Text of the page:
Armenia’s prime minister accused top military officers on Thursday of attempting a coup after they demanded he step down, adding fuel to months long protests calling for his resignation following the nation’s defeat in a conflict with Azerbaijan over the Nagorno-Karabakh region.
The demonstrations began immediately after Prime Minister Nikol Pashinyan signed a November 10 peace deal that saw Azerbaijan reclaim control over large parts of Nagorno-Karabakh and surrounding areas that had been held by Armenian forces for more than a quarter-century.
Those protests have gathered pace this week, and the feud with his top military commanders has weakened Pashinyan’s position. The immediate trigger for the standoff was Pashinyan’s decision to oust the first deputy chief of the military’s General Staff, a group of the armed forces’ top commanders.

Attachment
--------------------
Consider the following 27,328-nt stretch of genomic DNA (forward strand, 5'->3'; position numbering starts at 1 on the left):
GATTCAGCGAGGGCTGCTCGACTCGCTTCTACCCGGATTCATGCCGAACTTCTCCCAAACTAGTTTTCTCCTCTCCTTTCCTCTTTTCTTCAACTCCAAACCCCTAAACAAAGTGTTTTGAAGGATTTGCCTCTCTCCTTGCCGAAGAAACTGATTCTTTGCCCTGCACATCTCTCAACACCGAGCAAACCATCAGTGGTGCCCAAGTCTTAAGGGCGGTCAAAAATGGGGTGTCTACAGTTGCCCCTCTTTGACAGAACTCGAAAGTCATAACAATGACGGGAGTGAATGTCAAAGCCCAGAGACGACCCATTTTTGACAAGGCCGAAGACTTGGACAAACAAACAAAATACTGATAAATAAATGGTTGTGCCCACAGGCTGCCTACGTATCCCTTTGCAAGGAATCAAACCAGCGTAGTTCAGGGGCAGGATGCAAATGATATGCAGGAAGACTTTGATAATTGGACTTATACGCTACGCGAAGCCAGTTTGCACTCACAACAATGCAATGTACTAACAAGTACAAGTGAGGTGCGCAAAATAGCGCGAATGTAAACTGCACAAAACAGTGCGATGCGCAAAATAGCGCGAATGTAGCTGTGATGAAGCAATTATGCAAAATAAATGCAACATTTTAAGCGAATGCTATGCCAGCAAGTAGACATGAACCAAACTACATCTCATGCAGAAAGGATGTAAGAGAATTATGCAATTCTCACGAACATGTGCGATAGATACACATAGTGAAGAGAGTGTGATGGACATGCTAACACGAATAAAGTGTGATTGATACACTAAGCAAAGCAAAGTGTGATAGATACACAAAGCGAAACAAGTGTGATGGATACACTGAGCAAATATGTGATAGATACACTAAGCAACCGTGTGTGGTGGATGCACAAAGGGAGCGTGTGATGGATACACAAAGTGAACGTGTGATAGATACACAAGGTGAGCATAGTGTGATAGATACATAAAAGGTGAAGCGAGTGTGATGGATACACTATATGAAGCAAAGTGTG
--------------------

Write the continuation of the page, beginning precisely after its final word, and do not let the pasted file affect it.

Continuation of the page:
In response, the General Staff called for Pashinyan’s resignation — but the prime minister doubled down and dismissed the chief of the General Staff.
He described the military’s statement as a “military coup attempt” and urged troops to only listen to his orders.
He also called on his backers to come to the streets and then later walked among them, using a loudspeaker to rally support. “We need a conversation, not a confrontation,” he said.
Pashinyan denied rumors that he was preparing to flee the country.
Supporters of Pashinyan and the opposition engaged in sporadic scuffles on the streets of Yerevan on Thursday.